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Indie Rock Star, MJ Lenderman Announces 'Manning Fireworks'

MJ Lenderman — the North Carolina-based singer, songwriter, and guitarist — announces his new album, Manning Fireworks, out September 6th via ANTI-, and releases the lead single/video, “She’s Leaving You.” Following last year’s “triumphant live album” (Pitchfork), And the Wind (Live and Loose!), and 2022’s surprise breakthrough Boat Songs, Manning Fireworks is an instant classic of an LP.

MJ lets us in on his frank observations on the intersection of wit and sadness. The punchlines from his previous albums are still here, as are the rusted-wire guitar solos that have made him a favorite for indie rock fans looking for an emerging guitar hero. But there’s a new sincerity, too, as Lenderman lets listeners clearly see the world through his warped lens. Today’s single, “She’s Leaving You,” is a half-sneering portrait of a middle-aged man cheating his way through a midlife crisis, at least until he gets caught and blasts Clapton in a rented Ferrari en route to Vegas. It also happens to be the perfect shout-along anthem for any kid who’s ever felt shortchanged by their parents. The song’s accompanying video, another instant classic, was directed by Whitmer Thomas and Clay Tatum. Per the directors, think “Creed Thanksgiving Half-Time Show” mixed with “Smells Like Teen Spirit” mixed with “Drop Dead Gorgeous.”

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If we flashback to 2021, no one paid too much attention when Jake Lenderman recorded Boat Songs, his third album released under his initials, MJ Lenderman. Before he cut it, after all, he was a 20-year-old guitarist working at an ice cream shop in his mountain hometown of Asheville, North Carolina, getting away for self-booked tours of his own songs or with the band he’d recently joined, Wednesday, whenever possible.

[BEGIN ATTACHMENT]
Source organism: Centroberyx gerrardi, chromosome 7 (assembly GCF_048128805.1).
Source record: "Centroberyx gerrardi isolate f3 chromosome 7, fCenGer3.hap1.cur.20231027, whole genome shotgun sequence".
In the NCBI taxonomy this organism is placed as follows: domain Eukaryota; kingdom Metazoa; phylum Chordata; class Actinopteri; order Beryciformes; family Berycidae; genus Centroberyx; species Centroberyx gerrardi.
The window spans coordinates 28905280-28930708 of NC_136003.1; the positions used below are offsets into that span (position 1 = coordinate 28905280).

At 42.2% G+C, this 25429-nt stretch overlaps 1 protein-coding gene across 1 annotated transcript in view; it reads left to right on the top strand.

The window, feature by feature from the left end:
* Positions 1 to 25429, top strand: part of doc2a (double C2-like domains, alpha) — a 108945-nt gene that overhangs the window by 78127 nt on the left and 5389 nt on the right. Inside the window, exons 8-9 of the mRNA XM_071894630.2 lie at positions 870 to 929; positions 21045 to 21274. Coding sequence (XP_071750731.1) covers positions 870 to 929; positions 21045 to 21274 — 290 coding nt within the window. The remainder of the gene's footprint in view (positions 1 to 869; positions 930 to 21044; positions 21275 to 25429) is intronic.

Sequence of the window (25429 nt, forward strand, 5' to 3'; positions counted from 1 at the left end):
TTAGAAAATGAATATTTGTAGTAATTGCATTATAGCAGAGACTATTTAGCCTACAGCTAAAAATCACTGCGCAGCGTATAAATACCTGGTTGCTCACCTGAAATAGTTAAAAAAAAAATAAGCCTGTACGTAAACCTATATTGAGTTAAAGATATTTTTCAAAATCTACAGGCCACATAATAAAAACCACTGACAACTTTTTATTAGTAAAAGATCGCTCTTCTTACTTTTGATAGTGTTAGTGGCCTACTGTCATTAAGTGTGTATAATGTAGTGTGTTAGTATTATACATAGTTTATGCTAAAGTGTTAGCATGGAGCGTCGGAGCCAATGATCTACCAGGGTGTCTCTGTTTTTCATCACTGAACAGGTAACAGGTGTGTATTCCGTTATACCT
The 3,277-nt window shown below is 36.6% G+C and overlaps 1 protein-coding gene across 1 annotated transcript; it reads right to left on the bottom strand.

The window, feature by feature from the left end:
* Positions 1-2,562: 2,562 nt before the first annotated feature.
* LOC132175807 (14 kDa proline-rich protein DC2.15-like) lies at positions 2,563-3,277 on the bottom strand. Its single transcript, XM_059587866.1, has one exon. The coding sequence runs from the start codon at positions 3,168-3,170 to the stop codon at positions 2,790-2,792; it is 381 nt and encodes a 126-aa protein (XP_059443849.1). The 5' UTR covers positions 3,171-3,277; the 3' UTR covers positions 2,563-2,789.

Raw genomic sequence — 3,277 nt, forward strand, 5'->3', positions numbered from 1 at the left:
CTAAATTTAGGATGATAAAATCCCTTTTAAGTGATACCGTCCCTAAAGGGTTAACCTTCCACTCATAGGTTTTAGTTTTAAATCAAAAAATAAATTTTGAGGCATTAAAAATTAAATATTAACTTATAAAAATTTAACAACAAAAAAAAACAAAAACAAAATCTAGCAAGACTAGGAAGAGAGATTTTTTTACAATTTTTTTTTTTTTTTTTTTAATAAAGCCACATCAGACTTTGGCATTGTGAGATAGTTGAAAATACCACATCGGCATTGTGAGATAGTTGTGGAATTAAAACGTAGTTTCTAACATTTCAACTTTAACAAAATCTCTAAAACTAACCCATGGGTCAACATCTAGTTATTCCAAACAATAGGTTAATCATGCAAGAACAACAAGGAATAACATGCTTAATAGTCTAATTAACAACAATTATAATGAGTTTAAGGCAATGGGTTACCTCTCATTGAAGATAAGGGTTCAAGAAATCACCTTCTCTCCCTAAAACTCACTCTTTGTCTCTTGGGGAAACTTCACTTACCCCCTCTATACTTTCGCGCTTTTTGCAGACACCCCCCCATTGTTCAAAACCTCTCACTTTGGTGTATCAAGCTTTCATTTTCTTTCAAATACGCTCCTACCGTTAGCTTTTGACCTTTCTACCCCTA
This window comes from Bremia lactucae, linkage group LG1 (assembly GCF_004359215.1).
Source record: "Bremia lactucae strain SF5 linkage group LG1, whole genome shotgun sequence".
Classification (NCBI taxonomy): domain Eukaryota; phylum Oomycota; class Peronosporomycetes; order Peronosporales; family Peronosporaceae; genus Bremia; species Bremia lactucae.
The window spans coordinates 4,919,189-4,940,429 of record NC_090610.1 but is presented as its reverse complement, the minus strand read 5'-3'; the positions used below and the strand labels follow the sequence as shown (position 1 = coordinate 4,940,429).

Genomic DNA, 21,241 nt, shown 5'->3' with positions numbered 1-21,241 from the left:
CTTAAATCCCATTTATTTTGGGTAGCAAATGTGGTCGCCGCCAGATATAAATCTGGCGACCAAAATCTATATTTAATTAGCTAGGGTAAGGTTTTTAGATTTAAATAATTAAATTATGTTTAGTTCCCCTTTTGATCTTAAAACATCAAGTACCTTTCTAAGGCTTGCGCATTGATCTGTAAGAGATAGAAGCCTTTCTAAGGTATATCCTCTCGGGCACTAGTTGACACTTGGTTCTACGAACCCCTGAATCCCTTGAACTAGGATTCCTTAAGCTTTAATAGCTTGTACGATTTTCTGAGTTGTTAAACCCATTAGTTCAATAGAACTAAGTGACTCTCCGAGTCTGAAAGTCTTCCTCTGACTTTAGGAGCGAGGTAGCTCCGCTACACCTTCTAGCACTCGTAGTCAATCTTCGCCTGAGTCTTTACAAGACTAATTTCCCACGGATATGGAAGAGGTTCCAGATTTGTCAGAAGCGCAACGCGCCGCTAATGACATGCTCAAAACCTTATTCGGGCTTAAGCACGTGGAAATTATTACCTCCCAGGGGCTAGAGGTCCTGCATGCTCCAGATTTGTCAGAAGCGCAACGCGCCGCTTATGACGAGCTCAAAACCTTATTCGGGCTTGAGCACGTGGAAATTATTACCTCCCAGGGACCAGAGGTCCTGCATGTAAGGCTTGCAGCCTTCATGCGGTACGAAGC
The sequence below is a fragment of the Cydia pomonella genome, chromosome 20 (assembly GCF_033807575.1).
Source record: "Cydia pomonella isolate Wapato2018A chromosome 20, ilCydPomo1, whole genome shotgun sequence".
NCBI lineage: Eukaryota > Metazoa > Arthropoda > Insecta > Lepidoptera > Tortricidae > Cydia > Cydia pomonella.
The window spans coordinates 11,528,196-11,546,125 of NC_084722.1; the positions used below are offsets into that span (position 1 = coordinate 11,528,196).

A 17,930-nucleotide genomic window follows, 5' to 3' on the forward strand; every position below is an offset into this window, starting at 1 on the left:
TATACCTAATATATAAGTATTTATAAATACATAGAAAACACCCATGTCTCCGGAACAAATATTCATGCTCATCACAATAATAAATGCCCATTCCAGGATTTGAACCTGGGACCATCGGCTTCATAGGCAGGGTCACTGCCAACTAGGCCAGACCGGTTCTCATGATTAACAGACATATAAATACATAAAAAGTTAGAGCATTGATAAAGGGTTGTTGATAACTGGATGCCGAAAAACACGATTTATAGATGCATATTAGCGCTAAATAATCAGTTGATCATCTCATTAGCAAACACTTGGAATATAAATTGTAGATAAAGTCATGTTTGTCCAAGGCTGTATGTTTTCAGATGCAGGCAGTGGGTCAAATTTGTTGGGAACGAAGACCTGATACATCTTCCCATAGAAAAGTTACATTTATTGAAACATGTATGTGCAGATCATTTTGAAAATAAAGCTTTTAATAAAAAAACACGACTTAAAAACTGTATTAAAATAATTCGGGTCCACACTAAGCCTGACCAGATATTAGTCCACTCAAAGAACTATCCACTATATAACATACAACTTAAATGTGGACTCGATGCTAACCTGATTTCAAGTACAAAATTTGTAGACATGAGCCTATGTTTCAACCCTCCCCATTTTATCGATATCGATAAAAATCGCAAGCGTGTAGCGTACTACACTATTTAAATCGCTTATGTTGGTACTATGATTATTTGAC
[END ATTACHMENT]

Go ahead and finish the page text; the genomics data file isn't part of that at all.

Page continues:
But as the pandemic took hold just as he turned 21, Lenderman—then making more money through state unemployment than he had ever serving scoops—enjoyed the sudden luxury of free time. Every day, he would read, paint, and write; every night, he and his roommates, bandmates, and best friends would drink and jam in their catawampus rental home, singing whatever came to mind over their collective racket. Some of those lines stuck around the next morning, slowly becoming 2021’s self-made Ghost of Your Guitar Solo and then 2022’s Boat Songs. With its barbed little jokes, canny sports references, and gloriously ragged guitar solos, Boat Songs became one of that year’s biggest breakthroughs, a ramshackle set of charms and chuckles. Much the same happened for Wednesday. Suddenly, people were paying a lot of attention to what Jake Lenderman might make next.

The answer is Manning Fireworks, recorded at Asheville’s Drop of Sun Studios during multiple four-day stints whenever Lenderman had a break from the road. Co-produced with frequent collaborator Alex Farrar, Lenderman plays nearly every instrument here. It is not only his fourth full-length and studio debut for ANTI-, but also a remarkable development in his story as an incredibly incisive singer-songwriter, whose propensity for humor always points to some uneasy, disorienting darkness. He wrote and made it with full awareness of the gaze Boat Songs had generated, how people now expected something great. Rather than wither, however, Lenderman used that pressure to ask himself what kind of musician he wanted to be—the funny cynic in the corner forever ready with a riposte or barbed bon mot, or one who could sort through his sea of cultural jetsam and one-liners to say something real about himself and his world, to figure out how he fits into all this mess. He chose the latter.

There are feelings of self-doubt, world weariness, and worry present here, but the conditions are rendered with a clarity and care that make his songs feel like short films. However, none of this is esoteric or obscure, Lenderman simply offers everyday anxieties and enthusiasms in uncanny ways. There is an abiding sadness to Manning Fireworks, but it feels friendly and familiar, the kind of troubles you’ve always known.

Lenderman is still sorting through the kinds of songs he wants to write and remembering they can go anywhere he wants—much like they did back at those late-night house jams, no matter who is now looking. 

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